Palestinian officials responded with anger to the announcement. Palestinian President Mahmoud Abbas is already playing a weak diplomatic hand, and it just got weaker.

Nabil Shaath, a senior adviser to Abbas, told Daoud Kuttab that the tripartite US-UAE-Israel agreement “is a crime by the UAE against Palestinians.”

Shaath added that there is "no justification for the action of the sons of the late Sheikh Zayed, who was genuinely committed to the Palestinian cause.”

Egypt as bellwether for Gulf investment

Until the COVID-19 pandemic, Egypt had been mostly an IMF success story, with improvements in GDP growth, employment, and debt ratios. Because of its success since 2016, Egypt was the only country in the Middle East and North Africa region anticipating 2% GDP growth this year. The IMF approved a 12-month stand-by arrangement worth $5.2 billion this summer to help address the economic impacts of COVID-19.

Karen Young defines Egypt as a “bellwether of sorts in the region” for Gulf investment.

“Despite its challenges, Egypt is a consistent destination for foreign investment within the Middle East,” she writes. “Its large consumer market, its appetite for mega-contracting projects in real estate and infrastructure, its active local equity exchange, the Egyptian Exchange, and its strategic location have made it a traditional hub for regional investment flows. If things are bad in Egypt, you can expect them to be worse elsewhere across Middle East markets.”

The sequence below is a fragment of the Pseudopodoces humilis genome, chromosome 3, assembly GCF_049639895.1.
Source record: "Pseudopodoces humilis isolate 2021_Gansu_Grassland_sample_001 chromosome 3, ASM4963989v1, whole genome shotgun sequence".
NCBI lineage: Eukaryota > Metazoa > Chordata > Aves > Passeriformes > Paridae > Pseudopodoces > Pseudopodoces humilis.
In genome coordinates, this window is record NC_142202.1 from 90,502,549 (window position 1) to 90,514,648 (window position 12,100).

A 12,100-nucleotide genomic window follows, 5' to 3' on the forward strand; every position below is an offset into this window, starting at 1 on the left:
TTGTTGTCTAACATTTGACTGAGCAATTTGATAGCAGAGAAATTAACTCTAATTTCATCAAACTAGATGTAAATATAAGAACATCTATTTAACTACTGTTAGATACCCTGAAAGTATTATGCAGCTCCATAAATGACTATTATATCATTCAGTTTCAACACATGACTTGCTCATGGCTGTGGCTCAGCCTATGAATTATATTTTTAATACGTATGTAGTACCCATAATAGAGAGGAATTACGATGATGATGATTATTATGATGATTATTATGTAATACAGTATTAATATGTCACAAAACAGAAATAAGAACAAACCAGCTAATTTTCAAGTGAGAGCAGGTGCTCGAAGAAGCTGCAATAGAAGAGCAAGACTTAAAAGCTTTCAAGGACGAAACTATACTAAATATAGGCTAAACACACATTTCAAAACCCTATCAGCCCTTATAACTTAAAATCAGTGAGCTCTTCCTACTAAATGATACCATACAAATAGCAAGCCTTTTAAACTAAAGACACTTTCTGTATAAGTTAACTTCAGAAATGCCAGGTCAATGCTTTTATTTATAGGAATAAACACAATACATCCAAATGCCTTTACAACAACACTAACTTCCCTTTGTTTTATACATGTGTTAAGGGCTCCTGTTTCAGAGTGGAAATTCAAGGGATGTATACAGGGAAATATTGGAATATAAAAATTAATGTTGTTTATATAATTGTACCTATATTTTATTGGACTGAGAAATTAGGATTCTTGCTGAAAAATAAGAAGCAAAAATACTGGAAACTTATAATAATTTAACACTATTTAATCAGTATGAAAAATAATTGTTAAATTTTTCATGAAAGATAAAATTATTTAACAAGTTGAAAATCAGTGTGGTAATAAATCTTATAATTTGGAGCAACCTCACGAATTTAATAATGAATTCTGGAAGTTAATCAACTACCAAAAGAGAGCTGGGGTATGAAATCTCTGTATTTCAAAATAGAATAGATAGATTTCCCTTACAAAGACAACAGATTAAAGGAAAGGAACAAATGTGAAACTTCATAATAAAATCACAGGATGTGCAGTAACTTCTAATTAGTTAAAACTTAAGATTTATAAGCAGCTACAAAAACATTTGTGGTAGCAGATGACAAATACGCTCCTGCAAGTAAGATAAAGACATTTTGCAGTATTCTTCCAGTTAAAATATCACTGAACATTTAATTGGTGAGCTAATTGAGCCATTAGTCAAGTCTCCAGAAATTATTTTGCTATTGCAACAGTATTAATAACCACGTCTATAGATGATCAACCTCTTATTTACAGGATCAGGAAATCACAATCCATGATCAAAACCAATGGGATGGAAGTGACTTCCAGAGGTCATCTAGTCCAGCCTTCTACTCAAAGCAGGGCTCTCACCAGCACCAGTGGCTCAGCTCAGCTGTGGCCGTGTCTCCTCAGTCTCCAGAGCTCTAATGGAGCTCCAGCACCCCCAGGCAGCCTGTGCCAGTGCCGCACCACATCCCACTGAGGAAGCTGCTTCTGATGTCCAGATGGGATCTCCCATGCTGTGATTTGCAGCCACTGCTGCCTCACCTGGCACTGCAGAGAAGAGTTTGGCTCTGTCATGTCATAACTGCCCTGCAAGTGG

The states of the Gulf Cooperation Council (GCC) have been Egypt’s main sources of capital and job creation over the past decade, but it is unclear if that trend will continue, given the impact of the coronavirus.

“Egypt has been caught in the middle of intra-Gulf disputes before,” Young concludes, “but the kinds of investment and access to capital needed in the next year or so will dwarf the challenges of the post-2011 era. Moreover, Egypt will compete with any number of other emerging market destinations for its debt issuance, and for multilateral lending and aid. The Gulf states may not be willing or able to come to the rescue.”

Are migrant workers getting stiffed?

“The double blow of low oil prices and the coronavirus crisis has already pushed over half a million migrant workers out of Arab Gulf states,” writes Sebastian Castelier.

“Returned to their countries of origin in haste, migrant workers whose wages have not been paid are unable to defend their rights in the Gulf’s courts of justice,” Castelier reports. “Their embassies have come under criticism for largely refusing to document grievances before repatriation.”

He said none of the six GCC countries have ratified the International Labor Organization’s Protection of Wages Convention, "which provides that 'wages shall be paid regularly.' Furthermore, most Gulf legal frameworks deny workers the right to union representation and prevent collective complaints, leaving workers alone to navigate justice mechanisms.”